header. This spring-loaded valve is pressure sensitive, designed to
mix cool incoming water with hot outgoing water to maintain the
temperature. Temperature control is achieved by flow regulation
rather than direct temperature regulation. This design keeps the
outgoing water no more than 10 to 25 degree F above the temperature
of the incoming water. This prevents condensation and other problems
that greater temperature differentials would create. When water
temperatures are over 115 degree F, minerals suspended in water
deposit in the heat exchanger. The design of the unit is such that
it allows 100 gpm with 1 1/2 inch plumbing or 125 gpm with 2 inch
The other major component of the gas-fueled
heater is the burner tray. This assembly can be disconnected from
the cabinet for maintenance or inspection. Depending on the size of
the heater, there will be 6 to 16 burners, the last one having a
pilot mounted on it. Individual burners can be removed for
replacement. The combination gas valve regulates the flow of gas to
the burner tray and pilot and is itself regulated by the control
Gas-fueled heaters are divided into two
categories based on the method of ignition. They are millivolt or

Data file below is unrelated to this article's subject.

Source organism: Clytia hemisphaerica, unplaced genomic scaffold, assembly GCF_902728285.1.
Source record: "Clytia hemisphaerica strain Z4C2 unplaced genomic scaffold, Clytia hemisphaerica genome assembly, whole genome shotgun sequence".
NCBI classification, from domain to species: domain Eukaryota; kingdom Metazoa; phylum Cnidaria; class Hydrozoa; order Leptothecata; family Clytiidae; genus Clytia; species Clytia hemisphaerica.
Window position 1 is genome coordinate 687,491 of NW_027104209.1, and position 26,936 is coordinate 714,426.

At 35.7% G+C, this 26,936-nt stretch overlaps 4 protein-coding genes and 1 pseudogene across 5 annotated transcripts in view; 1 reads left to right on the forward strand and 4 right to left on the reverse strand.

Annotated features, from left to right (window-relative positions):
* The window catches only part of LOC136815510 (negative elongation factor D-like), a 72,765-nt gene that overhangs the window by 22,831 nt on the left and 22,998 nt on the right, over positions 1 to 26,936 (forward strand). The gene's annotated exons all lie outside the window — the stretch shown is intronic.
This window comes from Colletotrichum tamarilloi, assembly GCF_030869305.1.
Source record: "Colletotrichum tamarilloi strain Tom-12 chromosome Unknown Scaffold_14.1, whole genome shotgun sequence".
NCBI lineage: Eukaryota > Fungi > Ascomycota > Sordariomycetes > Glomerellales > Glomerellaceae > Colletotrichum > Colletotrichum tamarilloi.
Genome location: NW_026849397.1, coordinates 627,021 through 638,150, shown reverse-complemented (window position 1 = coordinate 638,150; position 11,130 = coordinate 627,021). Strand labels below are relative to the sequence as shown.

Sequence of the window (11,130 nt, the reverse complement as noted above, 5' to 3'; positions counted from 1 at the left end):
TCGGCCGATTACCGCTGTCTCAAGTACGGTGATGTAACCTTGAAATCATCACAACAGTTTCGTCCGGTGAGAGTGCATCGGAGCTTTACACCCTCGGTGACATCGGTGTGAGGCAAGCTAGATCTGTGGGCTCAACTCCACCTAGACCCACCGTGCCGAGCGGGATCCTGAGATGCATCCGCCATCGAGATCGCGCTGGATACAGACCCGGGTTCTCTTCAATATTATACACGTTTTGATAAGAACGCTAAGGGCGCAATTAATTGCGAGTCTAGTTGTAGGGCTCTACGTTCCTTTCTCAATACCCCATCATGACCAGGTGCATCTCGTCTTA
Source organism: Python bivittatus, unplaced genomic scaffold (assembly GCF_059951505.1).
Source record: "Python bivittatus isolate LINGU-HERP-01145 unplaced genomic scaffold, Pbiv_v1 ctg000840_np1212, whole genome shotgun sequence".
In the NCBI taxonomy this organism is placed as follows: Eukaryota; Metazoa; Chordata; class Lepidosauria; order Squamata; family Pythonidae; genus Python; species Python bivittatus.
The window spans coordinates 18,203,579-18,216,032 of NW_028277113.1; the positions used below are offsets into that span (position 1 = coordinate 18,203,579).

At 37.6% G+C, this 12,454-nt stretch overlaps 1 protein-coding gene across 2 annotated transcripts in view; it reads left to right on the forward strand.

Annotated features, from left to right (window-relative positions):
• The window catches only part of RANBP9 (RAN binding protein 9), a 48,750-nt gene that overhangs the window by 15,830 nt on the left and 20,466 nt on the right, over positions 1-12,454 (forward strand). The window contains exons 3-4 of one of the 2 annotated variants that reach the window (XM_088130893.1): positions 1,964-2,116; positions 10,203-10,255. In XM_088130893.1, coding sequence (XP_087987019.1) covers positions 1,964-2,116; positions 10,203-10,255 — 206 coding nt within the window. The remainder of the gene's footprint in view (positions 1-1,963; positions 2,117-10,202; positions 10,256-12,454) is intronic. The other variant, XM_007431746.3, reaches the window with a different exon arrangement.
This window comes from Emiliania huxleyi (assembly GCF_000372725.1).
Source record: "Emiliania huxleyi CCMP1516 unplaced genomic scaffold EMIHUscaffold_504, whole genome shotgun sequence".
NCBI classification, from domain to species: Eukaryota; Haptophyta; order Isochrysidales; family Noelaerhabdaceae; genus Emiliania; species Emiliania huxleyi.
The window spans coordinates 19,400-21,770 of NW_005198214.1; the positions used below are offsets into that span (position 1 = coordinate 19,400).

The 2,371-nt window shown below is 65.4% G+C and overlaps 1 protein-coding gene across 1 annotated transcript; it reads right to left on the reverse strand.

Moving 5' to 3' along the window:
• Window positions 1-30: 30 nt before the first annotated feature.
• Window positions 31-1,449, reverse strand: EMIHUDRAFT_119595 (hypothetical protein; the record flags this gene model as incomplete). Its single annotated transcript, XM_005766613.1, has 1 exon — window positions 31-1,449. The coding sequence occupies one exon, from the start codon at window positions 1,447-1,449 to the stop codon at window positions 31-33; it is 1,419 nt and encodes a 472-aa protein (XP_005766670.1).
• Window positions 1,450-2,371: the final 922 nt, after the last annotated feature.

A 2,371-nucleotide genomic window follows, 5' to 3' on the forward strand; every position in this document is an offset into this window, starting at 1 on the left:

standing pilot heaters and the other being electronic pilot heater.
Millivolt or Standing Pilot Heater
This type of heater has a pilot that is
constantly burning. The heat of the pilot is converted into a small
amount of electricity (750 millivolts) by a thermocouple, powering a
number of switches. Together, the control switches constitute a
control circuit. When electricity passes through the entire control
circuit, the main gas valve opens and the burner tray gets flooded
with gas. The gas is then ignited by the pilot. The temperature of a
pilot flame is more than 1,100 degrees F.
The control circuit is a series of safety
switch devices that test for various conditions in the heater to be
correct before allowing the electrical current to pass on to the
main gas valve and fire up the unit. Following the flow of
electricity, a control circuit includes the following items.
A simple heat-sensitive device that is located
on a ceramic holder near the front of the gas burner tray, is the
fuse link. If the heat becomes too intense, the link melts and the
circuit is broken, there by cutting the power in the circuit. The
most common cause of high temperatures in the tray are: the heat
built-up due to improper ventilation, debris in the tray that is
burning, or the low gas pressure which make he flame to roll over.
A small toggle-type switch, on the face of the
heater next to the thermostat control, is the on-off switch. Often
it is a remote switch. Manufacturers recommend that a remote on/off
switch for a millivolt heater should be located in 20 to 25 feet